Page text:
Berkeley County sheriff to hold news conference on 1977 cold case
MONCKS CORNER, S.C. (WCSC) – It has been nearly 45 years since a worker clearing brush in a Goose Creek field discovered the skeletal remains of a woman.
For almost 45 years, the bones have remained unidentified. But Berkeley County Sheriff Duane Lewis announced Wednesday that a technological advancement might finally help them identify her and learn how her remains ended up there.
It was on Oct. 4, 1977, as work was underway at the site previously known as Tidewater Builders off Highway 52 on what is now Sawgrass Avenue.
Then-Berkeley County Coroner George Murray responded to the scene and recovered the remains. He would transfer them to MUSC for analysis.
No one came forward to report someone missing or tried to claim those remains,” Lewis said.
The skeletal remains were believed to be that of a Black woman, ranging in age from 20 to 75 years old and standing between 5-feet, 2-inches and 5-feet, 8-inches tall, according to the National Missing and Unidentified Persons System, a federal clearinghouse and resource center for missing, unidentified and unclaimed person cases.
For more than two decades, the case stalled. On June 8, 2020, the remains were transferred to the Berkeley County Sheriff’s Office where a death investigation was relaunched with two goals in mind: identifying the woman and determining whether a death was involved.
“So you’re thinking back to 1977, a lot of things have changed,” Lewis said.
In what might seem like a script from an episode of true-crime series “The Forensic Files,” the woman’s remains were recently sent to the University of North Texas Center for Human Identification Forensic Anthropology for further analysis.
The new examination updated some details about the woman’s possible age and height, suggesting that she was of medium build, between the ages of 30 and 60, and with a height of between 5-feet, 4-inches and 5-feet, 6-inches.A forensic imaging specialist at the Palm Beach County Sheriff’s Office in Florida was able to produce a facial reconstruction to produce an image that might show how she would have looked at the time she disappeared.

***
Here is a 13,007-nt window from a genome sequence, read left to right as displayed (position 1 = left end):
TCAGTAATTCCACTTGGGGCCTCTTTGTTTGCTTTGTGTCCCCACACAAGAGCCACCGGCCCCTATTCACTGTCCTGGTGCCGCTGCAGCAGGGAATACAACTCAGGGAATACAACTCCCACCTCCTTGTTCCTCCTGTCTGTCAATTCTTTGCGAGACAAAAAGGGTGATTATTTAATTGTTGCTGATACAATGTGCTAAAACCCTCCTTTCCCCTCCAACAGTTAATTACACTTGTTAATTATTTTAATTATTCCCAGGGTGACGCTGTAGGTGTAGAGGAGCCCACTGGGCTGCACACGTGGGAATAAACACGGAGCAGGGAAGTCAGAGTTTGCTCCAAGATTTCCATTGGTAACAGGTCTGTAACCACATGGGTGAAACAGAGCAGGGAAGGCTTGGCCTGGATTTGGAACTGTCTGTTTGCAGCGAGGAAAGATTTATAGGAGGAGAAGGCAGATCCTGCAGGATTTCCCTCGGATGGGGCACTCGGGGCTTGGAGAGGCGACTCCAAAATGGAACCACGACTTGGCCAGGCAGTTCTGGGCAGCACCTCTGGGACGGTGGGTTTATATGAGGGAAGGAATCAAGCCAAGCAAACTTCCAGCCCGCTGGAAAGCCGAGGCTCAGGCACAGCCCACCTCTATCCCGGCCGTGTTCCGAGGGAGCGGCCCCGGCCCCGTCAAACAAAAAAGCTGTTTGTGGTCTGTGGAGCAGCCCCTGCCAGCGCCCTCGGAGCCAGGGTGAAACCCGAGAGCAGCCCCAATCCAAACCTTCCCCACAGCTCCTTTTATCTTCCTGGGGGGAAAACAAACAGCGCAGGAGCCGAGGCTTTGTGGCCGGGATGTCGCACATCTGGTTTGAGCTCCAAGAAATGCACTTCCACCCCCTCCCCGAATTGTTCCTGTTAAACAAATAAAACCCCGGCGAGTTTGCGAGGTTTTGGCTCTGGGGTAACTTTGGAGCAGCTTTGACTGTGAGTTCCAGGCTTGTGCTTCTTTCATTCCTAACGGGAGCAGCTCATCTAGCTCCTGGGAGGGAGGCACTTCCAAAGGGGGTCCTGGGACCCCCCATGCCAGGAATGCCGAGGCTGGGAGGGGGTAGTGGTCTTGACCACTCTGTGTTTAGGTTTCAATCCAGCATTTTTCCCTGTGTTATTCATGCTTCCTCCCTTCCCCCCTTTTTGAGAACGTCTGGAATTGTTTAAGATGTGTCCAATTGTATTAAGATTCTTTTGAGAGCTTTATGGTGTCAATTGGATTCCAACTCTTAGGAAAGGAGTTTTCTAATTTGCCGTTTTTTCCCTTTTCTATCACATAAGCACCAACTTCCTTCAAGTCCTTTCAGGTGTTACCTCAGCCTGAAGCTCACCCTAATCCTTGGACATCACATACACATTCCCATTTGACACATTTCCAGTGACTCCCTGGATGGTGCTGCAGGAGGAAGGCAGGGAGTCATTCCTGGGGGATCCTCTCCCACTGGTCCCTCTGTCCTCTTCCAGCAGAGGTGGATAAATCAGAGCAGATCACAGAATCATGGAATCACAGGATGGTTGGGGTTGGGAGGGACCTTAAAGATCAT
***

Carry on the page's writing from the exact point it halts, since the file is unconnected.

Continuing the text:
“We are asking the public to please take a look at these photographs of the facial reconstruction to see if you might know who this individual could be,” Lewis said. “We would like to get in contact with the next of kin of this victim so they can have their remains laid to rest, properly.”
From facial features of the skull and signs of poor dental care, forensic anthropologists told investigators the woman may have ancestry ties to another country, such as Haiti, the Dominican Republic, Jamaica or the Bahamas, Lewis said.
Lewis said they have entered what they have into a DNA database called CONUS and have also begun looking at forensic genealogy.
“There’s been some other cases that genealogy, DNA, has solved, some missing persons, and located lost and unknown family members,” Lewis said.
He said they hope the new pieces of information may jog someone’s memory about mentions of someone having disappeared around the time.
“There is someone somewhere who has missed this person and we would like to talk to them. We would like to try to learn more about where they were back in 1977 and how we may help close this case out for somebody that’s this missing someone,” Lewis said. “We don’t know what happened. We don’t know how the remains got there. We just don’t know.”
Anyone with information on the case is asked to call Detective John Plitsch at the Berkeley County Sheriff’s Office at 843-719-4465.
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